VES to NBC: An Odyssey in Film

Independent filmmaker finds calling in broadcast journalism

As the modest Lisa Hsia ’80 tells the story, it has all been a happy accident— her career path to success, that is.

The current Vice President of NBC News, Hsia, who supervises the production of shows like the Today Show and Dateline NBC, concentrated in Visual and Environmental Studies at Harvard and swears that the acquisition of her executive post was “never something I set out to achieve” but rather “something that fell in my lap—[the product of] right timing, right skill set, and a person who believed in me.”

In fact, even when given the chance to speak about what she has done during the past 25 years—a task prone to self-aggrandizement—Hsia, a mother of one, displays humility, freely abasing herself and hesitating to accept credit for her ambition and accomplishments.

But though Hsia’s countenance may project a shy confidence, it cannot be doubted that she possesses a tough core, one that helps her endure the sometimes cutthroat climb to the top in the world of broadcast journalism.

A CAREER CHOICE CLICKS

Like many an incoming freshman at Harvard, Hsia arrived on campus clueless about her passions.

“I thought I was pre-med,” Hsia says of her first days within the brick walls of the Yard. But she was quick to stray from that path.

Like much of the trail that led her to the top, Hsia says even the discovery of her calling was serendipitous, coming only when she “fell into a photography class freshman year and it clicked.”

“I discovered a passion for the visual image that I’d never been in touch with before,” she says.

Before long, Hsia was pursuing documentary filmmaking classes at the Carpenter Center and serving as Photo Chair of The Harvard Crimson.

Hsia recalls a college life defined by the demands of the presses at 14 Plympton St. and says she spent much of her free time at school capturing football games, demonstrations against apartheid, and all things newsworthy on film. In fact, her prowess made a lasting impression on classmates near and far.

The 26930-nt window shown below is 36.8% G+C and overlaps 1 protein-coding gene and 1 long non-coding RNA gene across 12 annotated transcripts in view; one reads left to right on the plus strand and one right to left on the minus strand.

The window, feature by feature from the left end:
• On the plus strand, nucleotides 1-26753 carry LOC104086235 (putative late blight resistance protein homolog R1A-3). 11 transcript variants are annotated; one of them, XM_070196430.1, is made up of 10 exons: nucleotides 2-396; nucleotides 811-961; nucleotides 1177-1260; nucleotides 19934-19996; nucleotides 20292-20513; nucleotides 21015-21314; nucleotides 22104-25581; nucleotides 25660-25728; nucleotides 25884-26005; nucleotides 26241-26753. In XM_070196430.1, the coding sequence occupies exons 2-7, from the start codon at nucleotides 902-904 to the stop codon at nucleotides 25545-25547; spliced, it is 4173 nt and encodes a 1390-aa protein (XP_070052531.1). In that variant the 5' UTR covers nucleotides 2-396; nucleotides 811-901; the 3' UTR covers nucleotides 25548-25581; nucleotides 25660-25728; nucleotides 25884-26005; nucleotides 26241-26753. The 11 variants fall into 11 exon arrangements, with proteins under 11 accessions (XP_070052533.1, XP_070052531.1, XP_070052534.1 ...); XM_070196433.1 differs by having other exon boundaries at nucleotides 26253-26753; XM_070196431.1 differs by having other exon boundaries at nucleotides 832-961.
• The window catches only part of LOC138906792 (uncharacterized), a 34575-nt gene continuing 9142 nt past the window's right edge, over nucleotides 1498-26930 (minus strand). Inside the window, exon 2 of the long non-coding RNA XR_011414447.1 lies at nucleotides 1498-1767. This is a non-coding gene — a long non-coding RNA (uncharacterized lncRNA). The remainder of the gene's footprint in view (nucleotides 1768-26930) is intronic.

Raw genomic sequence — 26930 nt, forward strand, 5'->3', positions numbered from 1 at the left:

“Complete strangers still come up to me and say, ‘I remember you—with the long hair and the grey pants with the black stripe on the side taking photos.’ I guess I must have only owned one pair of pants or something.”

But while Crimson work instilled in Hsia the practicality of journalism, she says it was Agee Professor of Social Ethics Robert Coles—a Pulitzer-Prize winning writer, child research psychiatrist, and documentarian—who truly inspired her.

Hsia wrote in an e-mail that Cole’s humanist perspective, interest, and genuine efforts to understand the lives of diverse children through research, writing, and photography deeply impacted her. Indeed, Hsia credits him for introducing her to the very senses that led her to declare her journalistic calling.

“Those are the same qualities that attracted me first to journalism—telling the stories of human beings and the issues affecting them,” she says.

She may have garnered inspiration in Cole’s classroom, but Hsia reports that she learned and thrived most in Harvard’s “non-academic world.”

Or perhaps because she was studying what she loved, Hsia simply forgot where the line between work and play was drawn. After all, when talking about her “non-academic” involvement, Hsia frequently notes, “Okay, that was for class, but it didn’t feel like work.”

Hsia even managed to integrate an explorative quest into her senior thesis film project, following a seven-year-old growing up in the Hare Krishna religious sect, which claims to base its way of life on ancient Indian scriptures.

For the film, Hsia and her small crew lived on a Hare Krishna farm, while disciples made no secret of their wish to proselytize the intruding film crew.

Hsia says of the on-the-road filming sessions, “it was an odd experience, but the [film itself featured] a lot of parallels to the kind of work I supervise and enjoy watching today.” From the experience, Hsia says, she learned the technical elements that need to be considered when taping compelling stories about people, which require that filmmakers help to “put our world into context.”